Wednesday 21 February 2018

Flu outbreak: Children and older people at risk from two strains of flu active in Ireland as number of hospitalisations set to rise

  • A small number of deaths linked to the flu have been recorded
  • Some 190 people have been hospitalised this flu season
  • At-risk groups urged to get vaccinated
  • Two strains active in Ireland
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Independent.ie Newsdesk

Independent.ie Newsdesk

Almost 200 people have been hospitalised with the flu this season amid warnings that both young and elderly people are at risks from two strains of the virus active here.

Dr Kevin Kelleher, Director of the HSE’s Health Protection Surveillance Centre said that around 190 people have been hospitalised so far this winter as flu season approaches its peak, and less than ten people have died as a result of flu.

He said he expects to see the number of presentations to hospital and doctors to rise in the coming weeks and urged people to get vaccinated.

"The week before cases saw half of nearly all the cases last year so it will keep on going this week.

"We'll expect to see the peak in the middle, the third or fourth week of this month," Dr Kelleher told RTÉ's Morning Ireland.

At the moment in Ireland the main strains active are a virulent strain of influenza A and the B strain. The H3N2 subtype triggered two-and-a-half times the normal number of cases in Australia, leading to its nickname as the 'Aussie flu' however, Dr Kelleher said the flu was in Ireland last winter.

Last winter was the worst flu season in more than a decade, with the exception of swine flu, he added.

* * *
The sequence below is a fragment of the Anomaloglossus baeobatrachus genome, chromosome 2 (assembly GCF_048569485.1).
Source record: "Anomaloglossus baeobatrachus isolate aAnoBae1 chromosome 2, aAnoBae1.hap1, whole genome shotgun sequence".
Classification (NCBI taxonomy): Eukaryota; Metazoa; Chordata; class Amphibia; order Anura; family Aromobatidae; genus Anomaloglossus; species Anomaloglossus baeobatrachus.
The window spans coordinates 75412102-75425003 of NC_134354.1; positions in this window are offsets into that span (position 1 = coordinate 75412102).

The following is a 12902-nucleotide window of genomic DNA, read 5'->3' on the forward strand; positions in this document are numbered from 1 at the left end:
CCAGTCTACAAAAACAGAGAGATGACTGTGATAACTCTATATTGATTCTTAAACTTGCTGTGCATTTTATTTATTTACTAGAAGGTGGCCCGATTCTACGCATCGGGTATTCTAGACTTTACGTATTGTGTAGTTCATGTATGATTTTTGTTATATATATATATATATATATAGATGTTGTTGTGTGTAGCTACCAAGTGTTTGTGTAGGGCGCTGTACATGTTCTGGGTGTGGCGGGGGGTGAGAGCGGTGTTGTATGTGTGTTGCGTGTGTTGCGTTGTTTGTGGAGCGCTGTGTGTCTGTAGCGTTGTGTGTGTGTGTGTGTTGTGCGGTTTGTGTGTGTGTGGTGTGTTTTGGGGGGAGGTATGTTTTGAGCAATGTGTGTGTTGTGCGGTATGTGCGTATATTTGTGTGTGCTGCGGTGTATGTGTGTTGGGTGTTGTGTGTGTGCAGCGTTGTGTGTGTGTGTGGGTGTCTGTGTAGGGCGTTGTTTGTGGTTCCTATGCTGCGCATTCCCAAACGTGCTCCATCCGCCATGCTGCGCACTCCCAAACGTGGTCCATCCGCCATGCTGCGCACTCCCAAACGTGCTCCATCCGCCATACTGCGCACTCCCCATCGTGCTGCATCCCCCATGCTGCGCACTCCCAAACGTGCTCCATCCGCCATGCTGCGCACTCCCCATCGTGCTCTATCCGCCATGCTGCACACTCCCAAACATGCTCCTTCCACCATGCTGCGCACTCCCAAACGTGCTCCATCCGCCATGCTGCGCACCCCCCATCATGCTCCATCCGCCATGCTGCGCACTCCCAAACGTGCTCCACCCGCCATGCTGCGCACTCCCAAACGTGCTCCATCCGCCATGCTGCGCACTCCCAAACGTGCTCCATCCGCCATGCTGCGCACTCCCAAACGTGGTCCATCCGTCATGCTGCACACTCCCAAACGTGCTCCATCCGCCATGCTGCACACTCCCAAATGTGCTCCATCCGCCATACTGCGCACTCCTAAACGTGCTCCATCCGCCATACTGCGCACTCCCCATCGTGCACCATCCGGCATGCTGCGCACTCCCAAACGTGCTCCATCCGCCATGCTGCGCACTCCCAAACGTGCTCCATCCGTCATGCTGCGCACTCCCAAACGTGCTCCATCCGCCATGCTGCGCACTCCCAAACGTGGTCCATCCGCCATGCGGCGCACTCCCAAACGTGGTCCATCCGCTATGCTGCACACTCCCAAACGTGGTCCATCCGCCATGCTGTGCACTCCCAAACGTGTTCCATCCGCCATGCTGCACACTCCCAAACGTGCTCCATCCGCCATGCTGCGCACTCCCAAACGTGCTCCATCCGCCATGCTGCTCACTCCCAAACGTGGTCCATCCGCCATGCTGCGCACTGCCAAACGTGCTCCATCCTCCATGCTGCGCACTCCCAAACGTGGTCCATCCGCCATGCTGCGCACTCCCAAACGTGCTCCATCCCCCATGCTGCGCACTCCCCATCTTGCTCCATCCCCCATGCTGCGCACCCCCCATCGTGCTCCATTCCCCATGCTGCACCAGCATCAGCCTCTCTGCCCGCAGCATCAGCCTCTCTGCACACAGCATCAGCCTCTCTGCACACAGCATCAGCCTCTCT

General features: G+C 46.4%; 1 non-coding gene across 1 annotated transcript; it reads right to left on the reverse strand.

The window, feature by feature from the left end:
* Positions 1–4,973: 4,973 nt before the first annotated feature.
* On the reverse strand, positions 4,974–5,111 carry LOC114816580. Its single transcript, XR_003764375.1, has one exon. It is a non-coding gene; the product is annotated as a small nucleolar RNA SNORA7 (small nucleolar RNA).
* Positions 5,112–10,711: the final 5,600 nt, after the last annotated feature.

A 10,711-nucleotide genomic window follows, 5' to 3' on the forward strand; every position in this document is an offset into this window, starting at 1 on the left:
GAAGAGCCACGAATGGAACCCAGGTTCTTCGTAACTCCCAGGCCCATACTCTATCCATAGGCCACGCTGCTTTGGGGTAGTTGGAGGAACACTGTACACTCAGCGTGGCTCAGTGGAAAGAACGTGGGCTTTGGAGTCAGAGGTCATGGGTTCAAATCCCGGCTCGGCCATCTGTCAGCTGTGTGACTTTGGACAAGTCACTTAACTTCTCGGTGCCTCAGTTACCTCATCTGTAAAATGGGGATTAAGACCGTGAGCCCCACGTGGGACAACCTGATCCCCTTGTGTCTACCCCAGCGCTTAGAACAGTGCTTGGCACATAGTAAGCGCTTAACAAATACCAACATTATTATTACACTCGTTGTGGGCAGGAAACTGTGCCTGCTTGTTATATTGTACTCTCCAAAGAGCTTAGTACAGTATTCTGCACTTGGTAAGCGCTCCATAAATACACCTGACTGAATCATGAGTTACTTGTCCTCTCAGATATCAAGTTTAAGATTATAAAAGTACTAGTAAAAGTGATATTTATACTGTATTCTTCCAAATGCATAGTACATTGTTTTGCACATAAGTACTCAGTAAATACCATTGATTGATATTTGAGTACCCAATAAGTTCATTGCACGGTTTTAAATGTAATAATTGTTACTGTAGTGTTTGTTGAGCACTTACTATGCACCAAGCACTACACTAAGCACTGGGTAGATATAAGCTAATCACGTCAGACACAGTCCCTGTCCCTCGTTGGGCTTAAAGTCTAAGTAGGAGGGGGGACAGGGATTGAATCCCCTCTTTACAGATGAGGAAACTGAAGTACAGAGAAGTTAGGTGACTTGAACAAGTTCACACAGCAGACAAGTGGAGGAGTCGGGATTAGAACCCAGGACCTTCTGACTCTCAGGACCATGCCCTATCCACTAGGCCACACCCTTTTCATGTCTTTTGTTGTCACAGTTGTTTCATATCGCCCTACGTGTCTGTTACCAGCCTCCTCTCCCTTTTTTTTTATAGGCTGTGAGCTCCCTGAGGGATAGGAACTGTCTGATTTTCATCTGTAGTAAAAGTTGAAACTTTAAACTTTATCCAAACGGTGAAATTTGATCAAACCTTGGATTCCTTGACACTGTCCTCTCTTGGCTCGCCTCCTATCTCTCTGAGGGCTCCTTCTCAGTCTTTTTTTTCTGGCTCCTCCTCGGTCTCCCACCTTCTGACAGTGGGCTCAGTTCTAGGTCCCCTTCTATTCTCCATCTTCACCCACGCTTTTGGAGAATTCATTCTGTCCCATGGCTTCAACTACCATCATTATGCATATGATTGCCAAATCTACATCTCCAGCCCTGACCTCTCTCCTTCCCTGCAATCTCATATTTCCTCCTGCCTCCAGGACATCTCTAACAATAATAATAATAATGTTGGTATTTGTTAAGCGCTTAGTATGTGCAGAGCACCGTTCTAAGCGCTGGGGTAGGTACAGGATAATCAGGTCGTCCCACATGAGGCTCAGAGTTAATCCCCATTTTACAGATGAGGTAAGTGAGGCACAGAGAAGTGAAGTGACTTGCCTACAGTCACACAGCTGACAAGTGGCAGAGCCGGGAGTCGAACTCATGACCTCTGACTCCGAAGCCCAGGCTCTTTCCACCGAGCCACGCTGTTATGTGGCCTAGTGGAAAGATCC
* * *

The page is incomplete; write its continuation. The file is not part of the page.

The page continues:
Elderly people are most at risk from this strain of flu, especially those with pre-existing conditions.

Meanwhile, influenza B predominantly affects younger people aged four to 15.

"A predominantly affects elderly and B predominantly affects young people," he said.

The flu vaccine if effective for the A virus but does not totally cover the B virus the HSE official said.

People who are considered high risk and who should get vaccinated are:

The HSE have said that high-risk groups are:

  • All those aged 65 years and older
  • People including children with chronic illness requiring regular medical follow-up such as chronic lung disease, chronic heart disease, chronic neurological disorders, neurodevelopmental disorders and diabetes
  • Those with lower immunity due to disease or treatment and all cancer patients
  • All pregnant women. The vaccine can be given safely at any stage of pregnancy.
  • Those with morbid obesity i.e. Body Mass Index ≥ 40
  • Residents of nursing homes, old people's homes and other long stay facilities
  • Health care workers and carer’s of those in risk groups.

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